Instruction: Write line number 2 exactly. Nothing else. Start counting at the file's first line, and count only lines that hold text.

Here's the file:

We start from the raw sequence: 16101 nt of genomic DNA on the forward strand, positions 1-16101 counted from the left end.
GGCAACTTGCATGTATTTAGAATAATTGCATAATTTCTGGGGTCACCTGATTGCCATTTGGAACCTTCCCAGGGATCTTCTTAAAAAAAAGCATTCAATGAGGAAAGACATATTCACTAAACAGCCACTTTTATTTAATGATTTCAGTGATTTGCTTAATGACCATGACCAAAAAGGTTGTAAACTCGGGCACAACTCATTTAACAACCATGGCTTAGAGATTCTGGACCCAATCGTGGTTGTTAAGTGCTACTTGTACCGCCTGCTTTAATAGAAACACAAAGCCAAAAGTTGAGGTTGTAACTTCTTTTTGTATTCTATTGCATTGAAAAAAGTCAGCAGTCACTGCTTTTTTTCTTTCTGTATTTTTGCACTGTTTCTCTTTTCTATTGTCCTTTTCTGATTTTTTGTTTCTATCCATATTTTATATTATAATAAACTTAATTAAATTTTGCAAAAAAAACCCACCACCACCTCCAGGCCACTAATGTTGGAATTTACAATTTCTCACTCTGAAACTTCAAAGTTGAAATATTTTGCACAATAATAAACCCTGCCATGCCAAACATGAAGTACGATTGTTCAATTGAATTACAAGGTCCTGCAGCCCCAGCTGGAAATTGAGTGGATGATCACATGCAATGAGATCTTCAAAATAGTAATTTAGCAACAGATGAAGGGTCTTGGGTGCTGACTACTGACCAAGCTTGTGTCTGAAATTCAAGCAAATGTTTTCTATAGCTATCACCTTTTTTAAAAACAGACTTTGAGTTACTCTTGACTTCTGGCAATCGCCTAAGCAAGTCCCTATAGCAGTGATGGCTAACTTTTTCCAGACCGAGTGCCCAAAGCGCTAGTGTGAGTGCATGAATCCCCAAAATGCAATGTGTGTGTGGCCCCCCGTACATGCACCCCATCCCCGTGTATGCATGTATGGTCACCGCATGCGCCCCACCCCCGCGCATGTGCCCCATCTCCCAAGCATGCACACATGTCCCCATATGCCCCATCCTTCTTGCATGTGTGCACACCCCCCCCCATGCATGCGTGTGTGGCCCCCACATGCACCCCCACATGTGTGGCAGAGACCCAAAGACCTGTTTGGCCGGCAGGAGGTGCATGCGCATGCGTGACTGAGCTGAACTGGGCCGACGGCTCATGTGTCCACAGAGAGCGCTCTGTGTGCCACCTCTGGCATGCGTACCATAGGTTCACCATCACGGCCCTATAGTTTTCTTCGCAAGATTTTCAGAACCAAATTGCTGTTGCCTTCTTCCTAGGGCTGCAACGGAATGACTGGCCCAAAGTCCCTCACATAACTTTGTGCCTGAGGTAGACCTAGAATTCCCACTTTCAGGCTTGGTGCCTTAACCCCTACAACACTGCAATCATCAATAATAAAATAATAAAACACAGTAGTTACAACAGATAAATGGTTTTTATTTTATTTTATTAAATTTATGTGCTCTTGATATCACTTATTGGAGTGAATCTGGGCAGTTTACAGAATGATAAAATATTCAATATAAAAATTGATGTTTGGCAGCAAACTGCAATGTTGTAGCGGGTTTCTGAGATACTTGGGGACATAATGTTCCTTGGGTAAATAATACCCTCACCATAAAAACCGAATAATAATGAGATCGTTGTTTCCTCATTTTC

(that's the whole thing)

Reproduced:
GGCAACTTGCATGTATTTAGAATAATTGCATAATTTCTGGGGTCACCTGATTGCCATTTGGAACCTTCCCAGGGATCTTCTTAAAAAAAAGCATTCAATGAGGAAAGACATATTCACTAAACAGCCACTTTTATTTAATGATTTCAGTGATTTGCTTAATGACCATGACCAAAAAGGTTGTAAACTCGGGCACAACTCATTTAACAACCATGGCTTAGAGATTCTGGACCCAATCGTGGTTGTTAAGTGCTACTTGTACCGCCTGCTTTAATAGAAACACAAAGCCAAAAGTTGAGGTTGTAACTTCTTTTTGTATTCTATTGCATTGAAAAAAGTCAGCAGTCACTGCTTTTTTTCTTTCTGTATTTTTGCACTGTTTCTCTTTTCTATTGTCCTTTTCTGATTTTTTGTTTCTATCCATATTTTATATTATAATAAACTTAATTAAATTTTGCAAAAAAAACCCACCACCACCTCCAGGCCACTAATGTTGGAATTTACAATTTCTCACTCTGAAACTTCAAAGTTGAAATATTTTGCACAATAATAAACCCTGCCATGCCAAACATGAAGTACGATTGTTCAATTGAATTACAAGGTCCTGCAGCCCCAGCTGGAAATTGAGTGGATGATCACATGCAATGAGATCTTCAAAATAGTAATTTAGCAACAGATGAAGGGTCTTGGGTGCTGACTACTGACCAAGCTTGTGTCTGAAATTCAAGCAAATGTTTTCTATAGCTATCACCTTTTTTAAAAACAGACTTTGAGTTACTCTTGACTTCTGGCAATCGCCTAAGCAAGTCCCTATAGCAGTGATGGCTAACTTTTTCCAGACCGAGTGCCCAAAGCGCTAGTGTGAGTGCATGAATCCCCAAAATGCAATGTGTGTGTGGCCCCCCGTACATGCACCCCATCCCCGTGTATGCATGTATGGTCACCGCATGCGCCCCACCCCCGCGCATGTGCCCCATCTCCCAAGCATGCACACATGTCCCCATATGCCCCATCCTTCTTGCATGTGTGCACACCCCCCCCCATGCATGCGTGTGTGGCCCCCACATGCACCCCCACATGTGTGGCAGAGACCCAAAGACCTGTTTGGCCGGCAGGAGGTGCATGCGCATGCGTGACTGAGCTGAACTGGGCCGACGGCTCATGTGTCCACAGAGAGCGCTCTGTGTGCCACCTCTGGCATGCGTACCATAGGTTCACCATCACGGCCCTATAGTTTTCTTCGCAAGATTTTCAGAACCAAATTGCTGTTGCCTTCTTCCTAGGGCTGCAACGGAATGACTGGCCCAAAGTCCCTCACATAACTTTGTGCCTGAGGTAGACCTAGAATTCCCACTTTCAGGCTTGGTGCCTTAACCCCTACAACACTGCAATCATCAATAATAAAATAATAAAACACAGTAGTTACAACAGATAAATGGTTTTTATTTTATTTTATTAAATTTATGTGCTCTTGATATCACTTATTGGAGTGAATCTGGGCAGTTTACAGAATGATAAAATATTCAATATAAAAATTGATGTTTGGCAGCAAACTGCAATGTTGTAGCGGGTTTCTGAGATACTTGGGGACATAATGTTCCTTGGGTAAATAATACCCTCACCATAAAAACCGAATAATAATGAGATCGTTGTTTCCTCATTTTC